Insurance Academy

4 No Nonsense Suggestions to Make the Most of Online Learning

By Patrick Wraight | Academy Journal Blog | May 3, 2017

Learning is as much art as it is science. It’s a relationship built between an instructor, an audience, and the content. All three must work together to make the connections within the learner. Those connections turn into changed attitudes, beliefs, or actions. It’s as simple and as hard as that. When you have content that is inaccurate or insufficient, you can’t have learning. When the audience is disengaged from the content or the instructor, you can’t have learning. When the instructor can’t take what she knows about the content and communicate it clearly in a way that the audience can receive it, learning doesn’t happen.

In many ways, classroom instruction is the easiest. The instructor can read the body language of their audience. You can see if you’ve lost them and adjust your approach to keep them in. As one instructor told me recently, “You’re half-an-hour into your 8-hour class and that’s your best material. Now what are you going to do?” If you’ve ever tried to teach to a group for more than an hour or so, you know what that means.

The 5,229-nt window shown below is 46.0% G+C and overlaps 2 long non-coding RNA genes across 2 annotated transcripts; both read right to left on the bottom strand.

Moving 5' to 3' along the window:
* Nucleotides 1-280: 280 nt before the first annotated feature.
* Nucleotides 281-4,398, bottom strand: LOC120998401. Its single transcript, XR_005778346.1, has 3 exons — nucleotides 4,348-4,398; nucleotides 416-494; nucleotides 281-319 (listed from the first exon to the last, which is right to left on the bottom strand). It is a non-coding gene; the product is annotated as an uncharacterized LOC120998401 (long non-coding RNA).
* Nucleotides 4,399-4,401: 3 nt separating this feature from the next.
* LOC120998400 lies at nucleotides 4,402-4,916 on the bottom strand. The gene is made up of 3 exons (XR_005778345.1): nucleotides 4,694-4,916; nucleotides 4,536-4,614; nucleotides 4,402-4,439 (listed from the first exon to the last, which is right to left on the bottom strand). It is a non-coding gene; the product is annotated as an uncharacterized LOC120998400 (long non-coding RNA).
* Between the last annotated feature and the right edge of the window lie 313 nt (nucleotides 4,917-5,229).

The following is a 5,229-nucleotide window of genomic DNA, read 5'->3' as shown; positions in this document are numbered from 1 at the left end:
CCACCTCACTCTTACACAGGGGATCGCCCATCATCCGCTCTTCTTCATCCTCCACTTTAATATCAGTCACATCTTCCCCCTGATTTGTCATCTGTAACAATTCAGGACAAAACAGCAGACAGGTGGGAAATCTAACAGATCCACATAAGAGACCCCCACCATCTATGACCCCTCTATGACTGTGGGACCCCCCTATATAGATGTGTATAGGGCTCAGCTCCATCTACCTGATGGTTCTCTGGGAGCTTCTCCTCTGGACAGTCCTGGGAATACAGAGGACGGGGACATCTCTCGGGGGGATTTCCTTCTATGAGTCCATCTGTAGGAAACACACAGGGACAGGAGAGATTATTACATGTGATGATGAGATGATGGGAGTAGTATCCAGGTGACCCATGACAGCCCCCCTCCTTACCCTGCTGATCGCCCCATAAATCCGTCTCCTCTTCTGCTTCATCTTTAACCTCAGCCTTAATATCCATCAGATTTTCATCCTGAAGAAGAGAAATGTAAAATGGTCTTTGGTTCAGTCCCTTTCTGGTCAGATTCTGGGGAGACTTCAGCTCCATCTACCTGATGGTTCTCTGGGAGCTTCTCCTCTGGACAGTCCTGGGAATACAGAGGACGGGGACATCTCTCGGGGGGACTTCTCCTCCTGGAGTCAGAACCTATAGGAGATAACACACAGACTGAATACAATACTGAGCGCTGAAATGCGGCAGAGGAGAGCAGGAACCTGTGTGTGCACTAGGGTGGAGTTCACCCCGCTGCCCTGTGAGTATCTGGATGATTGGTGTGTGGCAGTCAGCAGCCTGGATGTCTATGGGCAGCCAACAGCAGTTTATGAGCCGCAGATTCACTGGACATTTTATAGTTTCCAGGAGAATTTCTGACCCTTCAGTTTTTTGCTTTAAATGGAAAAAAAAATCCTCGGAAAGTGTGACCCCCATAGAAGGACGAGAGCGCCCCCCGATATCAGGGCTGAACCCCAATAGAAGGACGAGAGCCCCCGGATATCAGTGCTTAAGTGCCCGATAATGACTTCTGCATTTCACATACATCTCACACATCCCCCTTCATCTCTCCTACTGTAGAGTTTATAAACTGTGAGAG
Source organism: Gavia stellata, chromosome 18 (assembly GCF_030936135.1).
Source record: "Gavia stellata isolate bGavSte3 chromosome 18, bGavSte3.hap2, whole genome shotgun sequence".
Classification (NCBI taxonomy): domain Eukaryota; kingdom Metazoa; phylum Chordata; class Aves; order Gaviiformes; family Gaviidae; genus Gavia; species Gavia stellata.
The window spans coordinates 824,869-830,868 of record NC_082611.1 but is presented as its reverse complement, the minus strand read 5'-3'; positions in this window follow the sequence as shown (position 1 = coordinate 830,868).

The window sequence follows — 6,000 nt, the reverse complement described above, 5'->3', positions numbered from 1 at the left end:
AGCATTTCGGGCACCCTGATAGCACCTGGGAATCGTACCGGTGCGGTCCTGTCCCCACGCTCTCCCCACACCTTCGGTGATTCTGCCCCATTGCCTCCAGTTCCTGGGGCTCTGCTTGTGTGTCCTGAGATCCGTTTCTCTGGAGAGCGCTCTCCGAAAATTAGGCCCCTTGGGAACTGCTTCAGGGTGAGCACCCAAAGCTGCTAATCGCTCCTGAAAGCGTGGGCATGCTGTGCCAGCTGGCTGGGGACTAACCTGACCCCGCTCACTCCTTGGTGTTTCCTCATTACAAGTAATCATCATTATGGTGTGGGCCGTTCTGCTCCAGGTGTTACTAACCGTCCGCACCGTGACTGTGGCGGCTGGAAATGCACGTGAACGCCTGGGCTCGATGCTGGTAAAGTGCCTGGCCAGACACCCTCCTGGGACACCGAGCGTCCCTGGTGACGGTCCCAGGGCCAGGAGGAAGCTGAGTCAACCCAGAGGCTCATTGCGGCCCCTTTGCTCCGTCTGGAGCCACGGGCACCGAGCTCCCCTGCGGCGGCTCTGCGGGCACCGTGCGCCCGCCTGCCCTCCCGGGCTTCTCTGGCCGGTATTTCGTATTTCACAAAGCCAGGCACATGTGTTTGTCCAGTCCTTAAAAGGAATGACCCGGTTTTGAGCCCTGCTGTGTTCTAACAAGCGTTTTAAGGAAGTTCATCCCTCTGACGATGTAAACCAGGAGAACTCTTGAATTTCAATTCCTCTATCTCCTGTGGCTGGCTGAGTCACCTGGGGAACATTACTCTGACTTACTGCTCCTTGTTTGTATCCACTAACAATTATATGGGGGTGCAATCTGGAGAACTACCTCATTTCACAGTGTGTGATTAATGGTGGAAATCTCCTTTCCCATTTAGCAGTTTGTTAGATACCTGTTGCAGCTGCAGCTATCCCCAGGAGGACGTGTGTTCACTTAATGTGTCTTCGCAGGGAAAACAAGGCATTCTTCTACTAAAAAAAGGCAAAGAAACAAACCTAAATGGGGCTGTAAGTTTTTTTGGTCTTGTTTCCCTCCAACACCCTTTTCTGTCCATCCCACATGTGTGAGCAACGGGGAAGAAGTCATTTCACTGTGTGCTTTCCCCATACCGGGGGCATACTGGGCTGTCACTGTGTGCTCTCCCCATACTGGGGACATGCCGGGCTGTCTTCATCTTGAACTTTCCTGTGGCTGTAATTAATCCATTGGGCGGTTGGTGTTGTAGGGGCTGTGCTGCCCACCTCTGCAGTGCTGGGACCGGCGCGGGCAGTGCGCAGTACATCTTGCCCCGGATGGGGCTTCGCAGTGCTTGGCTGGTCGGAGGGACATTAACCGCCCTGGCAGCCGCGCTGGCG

Online learning is tough. The instructor is somewhere, hopefully in a quiet office with a fast internet connection. That instructor needs to bring an energy that is really different from a classroom. The content needs to be compelling and the visuals that are used really need to be on point to keep the audience’s attention. Maybe we’ll talk about everything that a virtual instructor needs to bring to another day. Today, let’s talk a little about what you, the audience, need to do to help yourself to connect with the instructor and the content. Here are four no nonsense ways to get all that you can out of your online (webinar) learning.

Set aside the rest of your work. Let’s be honest with each other for a moment, please. When you log into any webinar, you also have at least three other windows open on your computer. Probably more if you have a large monitor, like I do. You have deadlines, just like I do. You have other work to do, just like I do. There is always something else that needs to get done. If you’re like me, you’re multi-tasking and you think you’re doing a great job at it. Here’s the problem. You aren’t. Letting that sit for a moment. As soon as you start reading the email that came in three minutes into your session, you’re thinking about that and how you’re going to handle that issue. You’re not thinking about what the instructor just said. You’re not thinking about what this class is going to mean to your job over the next several days or weeks. You’re not multi-tasking. You’ve moved on to something else. Set aside the rest of your work. Close your email client. Close the open internet windows. You may believe that you’re the exception to this, but you really aren’t. You’re three paragraphs into this and you’re already trying to read this and an email, too.